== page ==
I walk into the classroom and sit down beside the child who’s on my caseload. She has OT services “push-in”, meaning that I don’t pull her out to my therapy room, but just go see her in her classroom and work alongside her there.
We’re only supposed to work on handwriting, but it’s really hard to do that, because she’s struggling so much in every way.
When I arrive, she’s seated in a group with other classmates working together. I consider leaving — it’s difficult to find just the right time to do “push-in” OT, the balance between letting kids have normal classroom time with their peers vs actually being able to help them. She waves me over, so I don’t leave. I sit down beside her. “Hey, what are you guys working on?”
One of the other girls in her group of friends points to her paper and says “We’re all already on question 4 and she’s on question 1. We won’t read it to her. She’s supposed to read it herself.”
She makes what I’m guessing is an uncomfortable smile, behind her mask, and puts her finger on the first word of question 1 again — “Which”. She can’t quite sound it out, but she tries again: “Wuh-huh-ih-cuh-huh…”
“-ch makes a ‘ch’ sound,” I suggest, trying not to just give away the answer immediately.
She nods and tries to read it correctly. But by the time she’s gotten to the -ch, she can’t remember the prompt I just gave, so she reads it out sound by sound exactly the same way.
Her peer rolls her eyes. “She’s in second grade, she should be able to do this by now.”
For the rest of the time I spend with her, I make it a point to read her whatever she can’t read, without judgment. A couple of times, I even start reading the sentence at the same time she does — because to her credit, she just never stops trying — and then I see a little burst of validation in her eyes when we simultaneously read simple words like “The dog has…”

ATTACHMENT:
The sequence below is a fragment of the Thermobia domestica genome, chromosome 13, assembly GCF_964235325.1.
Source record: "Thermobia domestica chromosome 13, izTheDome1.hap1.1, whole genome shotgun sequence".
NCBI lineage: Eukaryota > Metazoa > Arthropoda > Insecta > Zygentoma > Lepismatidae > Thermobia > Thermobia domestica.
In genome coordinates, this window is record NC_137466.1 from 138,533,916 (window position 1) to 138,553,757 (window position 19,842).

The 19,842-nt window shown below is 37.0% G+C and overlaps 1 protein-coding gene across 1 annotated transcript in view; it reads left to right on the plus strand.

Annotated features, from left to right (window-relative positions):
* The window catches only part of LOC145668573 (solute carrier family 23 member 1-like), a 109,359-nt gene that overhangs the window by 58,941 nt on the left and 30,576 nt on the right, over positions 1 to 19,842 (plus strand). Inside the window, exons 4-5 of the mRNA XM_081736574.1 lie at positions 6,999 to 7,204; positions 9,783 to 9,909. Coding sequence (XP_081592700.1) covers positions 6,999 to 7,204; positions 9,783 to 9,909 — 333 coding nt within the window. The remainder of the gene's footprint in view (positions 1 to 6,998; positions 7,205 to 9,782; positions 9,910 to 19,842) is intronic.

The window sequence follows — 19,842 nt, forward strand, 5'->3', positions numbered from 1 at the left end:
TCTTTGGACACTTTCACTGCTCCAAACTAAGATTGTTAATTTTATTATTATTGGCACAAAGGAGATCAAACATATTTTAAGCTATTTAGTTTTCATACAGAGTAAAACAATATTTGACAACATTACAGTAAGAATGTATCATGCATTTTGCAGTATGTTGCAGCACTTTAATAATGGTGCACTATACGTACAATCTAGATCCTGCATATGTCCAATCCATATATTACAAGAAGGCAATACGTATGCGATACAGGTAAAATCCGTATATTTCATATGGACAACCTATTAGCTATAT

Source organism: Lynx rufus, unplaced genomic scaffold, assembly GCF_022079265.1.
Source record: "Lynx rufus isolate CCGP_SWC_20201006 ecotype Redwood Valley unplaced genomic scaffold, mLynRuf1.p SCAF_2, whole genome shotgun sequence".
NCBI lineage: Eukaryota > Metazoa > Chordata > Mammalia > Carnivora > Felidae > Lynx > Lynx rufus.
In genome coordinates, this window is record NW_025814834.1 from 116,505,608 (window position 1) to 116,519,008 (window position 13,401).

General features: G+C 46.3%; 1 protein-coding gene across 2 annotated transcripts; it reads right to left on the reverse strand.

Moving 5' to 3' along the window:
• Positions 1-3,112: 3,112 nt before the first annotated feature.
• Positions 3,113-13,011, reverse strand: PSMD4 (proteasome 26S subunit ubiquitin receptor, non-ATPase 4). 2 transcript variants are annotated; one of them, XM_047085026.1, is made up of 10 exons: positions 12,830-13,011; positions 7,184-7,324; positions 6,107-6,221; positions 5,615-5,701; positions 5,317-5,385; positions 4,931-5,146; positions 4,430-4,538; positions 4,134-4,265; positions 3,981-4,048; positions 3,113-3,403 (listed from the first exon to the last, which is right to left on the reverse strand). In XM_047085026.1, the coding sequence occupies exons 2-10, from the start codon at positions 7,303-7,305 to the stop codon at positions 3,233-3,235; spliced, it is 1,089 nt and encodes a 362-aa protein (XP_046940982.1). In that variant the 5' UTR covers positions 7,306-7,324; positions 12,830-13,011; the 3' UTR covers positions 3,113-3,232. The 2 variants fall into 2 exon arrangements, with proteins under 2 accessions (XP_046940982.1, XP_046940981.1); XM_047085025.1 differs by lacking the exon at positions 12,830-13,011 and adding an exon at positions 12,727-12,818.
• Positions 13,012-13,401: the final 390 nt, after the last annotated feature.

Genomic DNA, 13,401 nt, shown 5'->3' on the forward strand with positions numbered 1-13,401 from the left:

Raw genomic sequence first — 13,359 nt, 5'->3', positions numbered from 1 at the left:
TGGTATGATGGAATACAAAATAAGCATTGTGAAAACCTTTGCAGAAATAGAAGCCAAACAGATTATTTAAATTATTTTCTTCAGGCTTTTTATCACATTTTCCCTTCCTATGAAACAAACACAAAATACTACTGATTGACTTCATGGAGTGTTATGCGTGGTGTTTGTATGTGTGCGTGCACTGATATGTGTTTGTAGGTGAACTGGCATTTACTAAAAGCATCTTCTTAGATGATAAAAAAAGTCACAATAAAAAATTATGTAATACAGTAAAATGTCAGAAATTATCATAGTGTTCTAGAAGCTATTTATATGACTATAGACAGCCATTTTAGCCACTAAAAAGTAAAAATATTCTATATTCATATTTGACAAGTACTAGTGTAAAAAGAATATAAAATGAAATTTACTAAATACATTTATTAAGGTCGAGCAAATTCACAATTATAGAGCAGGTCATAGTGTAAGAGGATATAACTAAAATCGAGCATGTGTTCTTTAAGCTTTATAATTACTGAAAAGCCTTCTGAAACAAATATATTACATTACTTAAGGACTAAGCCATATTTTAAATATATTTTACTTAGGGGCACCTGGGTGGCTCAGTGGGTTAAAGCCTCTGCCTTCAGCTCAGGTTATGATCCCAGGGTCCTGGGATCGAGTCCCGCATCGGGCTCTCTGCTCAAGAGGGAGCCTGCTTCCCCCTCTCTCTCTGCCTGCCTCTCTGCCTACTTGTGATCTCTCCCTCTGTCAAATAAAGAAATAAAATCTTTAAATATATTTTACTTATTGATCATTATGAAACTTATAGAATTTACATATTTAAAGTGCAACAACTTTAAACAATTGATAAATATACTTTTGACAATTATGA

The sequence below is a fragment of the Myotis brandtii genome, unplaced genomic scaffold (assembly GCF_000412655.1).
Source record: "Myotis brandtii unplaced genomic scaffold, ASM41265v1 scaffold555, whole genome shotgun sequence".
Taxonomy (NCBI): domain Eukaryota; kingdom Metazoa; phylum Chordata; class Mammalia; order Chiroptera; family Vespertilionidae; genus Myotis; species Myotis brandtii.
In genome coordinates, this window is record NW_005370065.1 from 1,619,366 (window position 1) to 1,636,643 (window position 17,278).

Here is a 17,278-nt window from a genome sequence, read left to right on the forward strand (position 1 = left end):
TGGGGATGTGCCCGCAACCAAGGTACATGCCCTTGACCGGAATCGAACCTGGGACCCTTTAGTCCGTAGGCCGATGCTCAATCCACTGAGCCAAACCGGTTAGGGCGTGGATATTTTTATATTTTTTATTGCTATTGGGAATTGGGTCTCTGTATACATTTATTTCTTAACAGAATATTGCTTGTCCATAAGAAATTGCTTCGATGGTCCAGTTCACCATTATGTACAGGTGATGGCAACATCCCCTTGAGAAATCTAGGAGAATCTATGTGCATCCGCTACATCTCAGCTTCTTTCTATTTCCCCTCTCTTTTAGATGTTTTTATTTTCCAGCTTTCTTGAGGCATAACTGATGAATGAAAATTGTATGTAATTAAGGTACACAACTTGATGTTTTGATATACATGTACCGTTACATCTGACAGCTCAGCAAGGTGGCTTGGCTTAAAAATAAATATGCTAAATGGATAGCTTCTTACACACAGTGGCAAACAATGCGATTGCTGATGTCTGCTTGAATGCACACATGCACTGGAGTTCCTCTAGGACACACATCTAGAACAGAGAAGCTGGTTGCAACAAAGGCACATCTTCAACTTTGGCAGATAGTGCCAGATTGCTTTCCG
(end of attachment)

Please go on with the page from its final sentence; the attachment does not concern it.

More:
I don’t blame the other seven-year-old in her class for thinking that she’s just not trying hard enough to read correctly. It’s a fault in the whole entire system. She’s being dragged along by a curriculum that she’s nowhere near able to keep up with, and doing work that’s developmentally inappropriate, and I’m supposed to sit alongside her while she does that work and make sure her letters are formed right — while her mind is frantically trying to remember 30 different things that she “always does wrong” on top of a battle against whatever internal discouragement might be there.
She’s seven. Seven is the age when children’s hands mature into the ability to grasp better, when their minds make a shift to be ready for different kinds of thinking. Maybe in another world, where we had let her wait until now to start memorizing the letters and their sounds and their shapes, maybe she would have gotten it right away. But “she should be able to do this by now”, the world around her says, so she’s already supposed to be writing complex sentences conjoined with complex punctuation, she’s supposed to read words like “encouragement” and “contraction”, and meanwhile she’s still struggling with any words harder than consonant-short vowel-consonant.
And there’s nothing I can do except sit beside her and try to help her tease out the difference between b and d, between f and r, and remember which letters go up and which ones go down below the line, and hope it’s enough, and walk away knowing it’s not enough.
The story didn’t end here. I wrote this reflection a year ago, at which time some people were — rightfully — really upset with me for “not doing more”. I was writing about a snippet of time, not a child’s entire course of treatment. A year later, some things have changed. New supports are in place. I continue to advocate for this child, and so do the other adults in her life, in every way we can.
The system is still broken. She still internalizes her fault in this brokenness, in “just not getting it”. We work on it. She excels incredibly at some things. She lights up when she gets to pursue them. I try to find that light and expand it, instead of just mucking around in the things she can’t do.
It’s hard work. It’s long-term work. That’s what we do here.